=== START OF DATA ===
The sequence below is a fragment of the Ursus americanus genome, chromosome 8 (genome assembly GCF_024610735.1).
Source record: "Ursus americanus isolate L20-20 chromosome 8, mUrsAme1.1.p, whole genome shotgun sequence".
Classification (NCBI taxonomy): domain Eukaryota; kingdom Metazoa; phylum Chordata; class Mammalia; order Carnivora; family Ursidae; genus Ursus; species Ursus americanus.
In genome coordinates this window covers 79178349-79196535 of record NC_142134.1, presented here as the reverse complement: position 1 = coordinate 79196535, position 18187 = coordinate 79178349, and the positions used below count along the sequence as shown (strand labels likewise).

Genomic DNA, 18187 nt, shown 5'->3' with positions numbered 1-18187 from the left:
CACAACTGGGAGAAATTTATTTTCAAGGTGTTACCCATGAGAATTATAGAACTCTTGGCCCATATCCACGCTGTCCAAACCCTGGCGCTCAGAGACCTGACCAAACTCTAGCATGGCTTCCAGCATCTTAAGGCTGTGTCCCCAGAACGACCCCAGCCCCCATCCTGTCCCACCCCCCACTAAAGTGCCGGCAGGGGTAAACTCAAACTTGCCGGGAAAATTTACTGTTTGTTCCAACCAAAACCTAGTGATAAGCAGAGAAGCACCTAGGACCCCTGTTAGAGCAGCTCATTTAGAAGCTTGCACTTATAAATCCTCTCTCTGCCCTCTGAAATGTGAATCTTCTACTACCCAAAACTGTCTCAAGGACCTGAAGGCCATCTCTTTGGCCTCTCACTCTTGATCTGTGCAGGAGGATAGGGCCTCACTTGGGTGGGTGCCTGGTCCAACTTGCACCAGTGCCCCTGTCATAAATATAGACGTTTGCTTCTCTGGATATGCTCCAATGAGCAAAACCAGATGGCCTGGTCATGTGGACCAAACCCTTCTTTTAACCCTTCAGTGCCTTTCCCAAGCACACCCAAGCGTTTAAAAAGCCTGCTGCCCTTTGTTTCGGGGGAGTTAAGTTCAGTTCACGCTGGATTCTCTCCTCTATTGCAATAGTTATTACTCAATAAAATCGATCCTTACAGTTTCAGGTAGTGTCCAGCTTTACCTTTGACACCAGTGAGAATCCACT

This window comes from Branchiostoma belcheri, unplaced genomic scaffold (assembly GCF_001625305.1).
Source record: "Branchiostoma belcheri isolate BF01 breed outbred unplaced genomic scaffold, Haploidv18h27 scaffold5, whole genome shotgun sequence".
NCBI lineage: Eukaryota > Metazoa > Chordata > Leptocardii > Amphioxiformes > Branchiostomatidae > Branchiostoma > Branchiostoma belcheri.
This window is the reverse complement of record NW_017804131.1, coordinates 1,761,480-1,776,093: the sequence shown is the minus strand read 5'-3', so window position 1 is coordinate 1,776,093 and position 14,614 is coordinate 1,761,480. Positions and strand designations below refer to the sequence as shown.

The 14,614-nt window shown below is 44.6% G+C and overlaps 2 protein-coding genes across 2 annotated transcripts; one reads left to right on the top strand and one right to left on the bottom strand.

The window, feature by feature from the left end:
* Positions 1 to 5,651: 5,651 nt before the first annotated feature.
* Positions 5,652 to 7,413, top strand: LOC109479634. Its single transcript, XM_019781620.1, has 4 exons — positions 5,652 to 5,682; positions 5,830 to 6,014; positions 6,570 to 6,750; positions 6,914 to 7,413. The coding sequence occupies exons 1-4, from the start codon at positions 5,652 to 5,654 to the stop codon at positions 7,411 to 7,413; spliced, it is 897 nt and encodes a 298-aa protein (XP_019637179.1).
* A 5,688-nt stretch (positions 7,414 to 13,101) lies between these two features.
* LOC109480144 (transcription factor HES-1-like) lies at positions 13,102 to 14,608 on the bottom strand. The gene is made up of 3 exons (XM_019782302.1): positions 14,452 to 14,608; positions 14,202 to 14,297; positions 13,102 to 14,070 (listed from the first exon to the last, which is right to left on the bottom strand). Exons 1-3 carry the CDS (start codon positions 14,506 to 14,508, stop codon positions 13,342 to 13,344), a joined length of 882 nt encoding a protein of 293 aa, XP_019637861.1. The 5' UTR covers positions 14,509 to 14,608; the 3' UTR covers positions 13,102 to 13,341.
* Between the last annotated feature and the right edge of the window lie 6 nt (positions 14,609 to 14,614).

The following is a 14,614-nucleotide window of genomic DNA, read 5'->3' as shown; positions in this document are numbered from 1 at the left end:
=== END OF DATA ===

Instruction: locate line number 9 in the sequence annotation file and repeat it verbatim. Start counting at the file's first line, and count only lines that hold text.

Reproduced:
NCBI lineage: Eukaryota > Metazoa > Chordata > Leptocardii > Amphioxiformes > Branchiostomatidae > Branchiostoma > Branchiostoma belcheri.